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What is the fastest sequence to delete to the end of line after the cursor position?

Example:

I want to delete this line in a faster way

Sequence: 5eD will delete the last character of the word line

I want to delete this lin

Moving around with vim often put me on the first or last character of a word, forcing me to move by one more keystroke each time I want to delete to the end of line (in the example above, by adding one motion to the right: 5elD). Is there a more efficient way (by moving after the end of word or by deleting after the cursor)?

  • 1
    6wD leaves a space after the last word, but at least the visible text is the way you want it. 6wDx finishes the job, but then you're at four keystrokes again. – Peter Lewerin Sep 20 '15 at 11:51
  • Thanks Peter for the alternative, but indeed this solution leaves me with another keystroke to finish the job. As this scenario is quite common, it would be great to have this job done in one action. Your solution is better than the one in my example though, in most scenarios. – Pierre-Jean Sep 20 '15 at 13:03
  • If you do it like Peter suggests and end up with a trailing whitespace, there are plugins like DeleteTrailingWhitespace which can eliminate them automatically. – Philipp Moers Feb 25 '16 at 0:04
4

D is an inclusive command that works over a motion that includes the cursor at one end and the last printable character on the line at the other end. There is AFAIK no built-in way to turn an inclusive command into an exclusive command and vice versa.

The heaviest solution would be to define your own operators and motions/text-objects.

A somewhat lighter solution would be to define mappings for those corner cases.

An even lighter — but boring — solution would be to spend a few more keystrokes in visual mode.

Or, you could simply move in a slightly more "agile" manner:

5f D
  • 1
    Well, I'm a bit sad there is no easier way, but you answered my question. Thank you! – Pierre-Jean Sep 20 '15 at 17:36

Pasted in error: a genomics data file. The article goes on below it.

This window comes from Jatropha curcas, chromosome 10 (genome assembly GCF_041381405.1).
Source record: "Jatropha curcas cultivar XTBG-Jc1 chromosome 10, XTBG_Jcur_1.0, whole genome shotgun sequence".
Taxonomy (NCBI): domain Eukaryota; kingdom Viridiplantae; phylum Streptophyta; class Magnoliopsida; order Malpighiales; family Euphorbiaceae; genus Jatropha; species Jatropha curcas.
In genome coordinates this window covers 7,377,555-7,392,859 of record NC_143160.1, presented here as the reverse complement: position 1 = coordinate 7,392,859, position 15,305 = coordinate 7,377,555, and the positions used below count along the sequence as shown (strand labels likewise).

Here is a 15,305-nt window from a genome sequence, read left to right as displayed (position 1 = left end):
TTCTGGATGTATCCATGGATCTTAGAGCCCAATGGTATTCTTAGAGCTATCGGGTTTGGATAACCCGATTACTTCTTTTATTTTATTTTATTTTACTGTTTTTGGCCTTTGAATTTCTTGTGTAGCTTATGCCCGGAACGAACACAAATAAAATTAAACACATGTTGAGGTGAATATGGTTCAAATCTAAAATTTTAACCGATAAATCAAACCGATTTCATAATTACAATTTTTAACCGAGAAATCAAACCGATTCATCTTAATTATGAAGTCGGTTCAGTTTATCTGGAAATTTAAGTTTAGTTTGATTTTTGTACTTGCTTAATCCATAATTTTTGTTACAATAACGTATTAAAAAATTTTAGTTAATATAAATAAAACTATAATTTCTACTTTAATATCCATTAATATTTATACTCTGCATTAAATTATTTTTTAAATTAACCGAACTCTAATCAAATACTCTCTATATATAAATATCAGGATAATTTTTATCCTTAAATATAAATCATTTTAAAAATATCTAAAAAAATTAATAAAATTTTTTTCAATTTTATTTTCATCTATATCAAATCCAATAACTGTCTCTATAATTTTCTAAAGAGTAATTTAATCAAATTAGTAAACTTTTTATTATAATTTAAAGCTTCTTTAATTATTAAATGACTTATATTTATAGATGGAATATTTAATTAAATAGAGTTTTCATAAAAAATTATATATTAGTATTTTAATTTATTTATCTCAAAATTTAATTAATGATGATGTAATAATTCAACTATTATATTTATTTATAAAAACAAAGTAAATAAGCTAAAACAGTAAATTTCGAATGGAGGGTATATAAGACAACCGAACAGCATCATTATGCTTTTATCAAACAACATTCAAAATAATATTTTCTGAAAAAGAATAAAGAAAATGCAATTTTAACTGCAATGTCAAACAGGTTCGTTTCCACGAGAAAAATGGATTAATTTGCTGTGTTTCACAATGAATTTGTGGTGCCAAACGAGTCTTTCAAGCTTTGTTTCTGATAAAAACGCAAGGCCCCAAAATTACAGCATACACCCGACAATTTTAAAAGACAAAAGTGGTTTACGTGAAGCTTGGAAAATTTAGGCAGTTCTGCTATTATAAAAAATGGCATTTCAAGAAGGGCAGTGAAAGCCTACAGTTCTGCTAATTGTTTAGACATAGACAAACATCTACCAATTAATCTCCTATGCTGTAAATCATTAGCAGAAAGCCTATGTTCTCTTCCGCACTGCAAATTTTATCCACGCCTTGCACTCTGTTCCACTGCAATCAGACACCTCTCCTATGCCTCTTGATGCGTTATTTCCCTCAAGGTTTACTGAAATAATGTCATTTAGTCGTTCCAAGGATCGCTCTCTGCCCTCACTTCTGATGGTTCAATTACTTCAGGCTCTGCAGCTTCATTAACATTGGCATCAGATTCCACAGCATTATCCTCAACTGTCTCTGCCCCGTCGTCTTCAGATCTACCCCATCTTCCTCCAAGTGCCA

1

There are multiple ways to achieve what you want:

5elD
6f D
6wDx
6whD
# ... probably others too

All these cost you just +1 keystroke.

If deleting starting from current position +1 was possible, then it will make sense to ask for deleting from current position -1 too. It would raise the question about other commands too, for example deleting until the end of the file from the current line +1, -1, and so on.

How can this possibly work? I see only two possible ways:

  1. Pass a parameter to the existing commands to modify their behavior with the desired nuance. This will inevitably cost you +1 keystroke, so you won't be better off than what exists already
  2. Have a new keystroke for this behavior. Most keys on the keyboard already have something else more important and powerful to do, it would be a very tough choice to assign one of the unused keys for such a small functionality

So, I don't see a way to have something better than the current features :-)

I agree that it's a bit unfortunate that there is no "atomic" command to delete from the next character. I see the practical use of what you're asking: when cutting short a text, I often want to delete starting from a space character, because I don't want to leave trailing whitespace at the end of lines (Git complains about it, for example). And the w and e word jumping commands are not very suitable for this, as w jumps to first letters and e jumps to last letters, and there's no shortcut to jump on the space after a word, except explicit searches like f. So I understand and even share your need. I just don't see where this can be squeezed in the existing functionality.

The best alternative I can think of is to record the action in a macro, let's say d. At the end of a word (on the last letter), record like this:

qdlDq

Then, you can redo this action at the end of another word with @d. To do it repeatedly, you can do @@. When doing it repeatedly this is faster to type than lD, but this might depend on your taste. If you don't do it repeatedly then the macro doesn't really help, as it's the same number of keystrokes anyway (+ the creation of the macro).

  • "Since all keys on the keyboard already have something else more important and powerful to do, this option seems plain impossible". Not true; there are several unused keys, and some which are arguably less powerful/important which could be remapped to require the leader key, freeing them up for something genuinely important. – user859 Oct 22 '15 at 11:42
  • Well, the key I use when testing a mapping is the backspace key, and it's not a bad choice for an operation which performs a deletion (currently i have it set to perform a line deletion without altering the registers usually used by such an action, so i can copy/cut some text, delete lines using backspace, then paste the original text). – user859 Oct 22 '15 at 12:11

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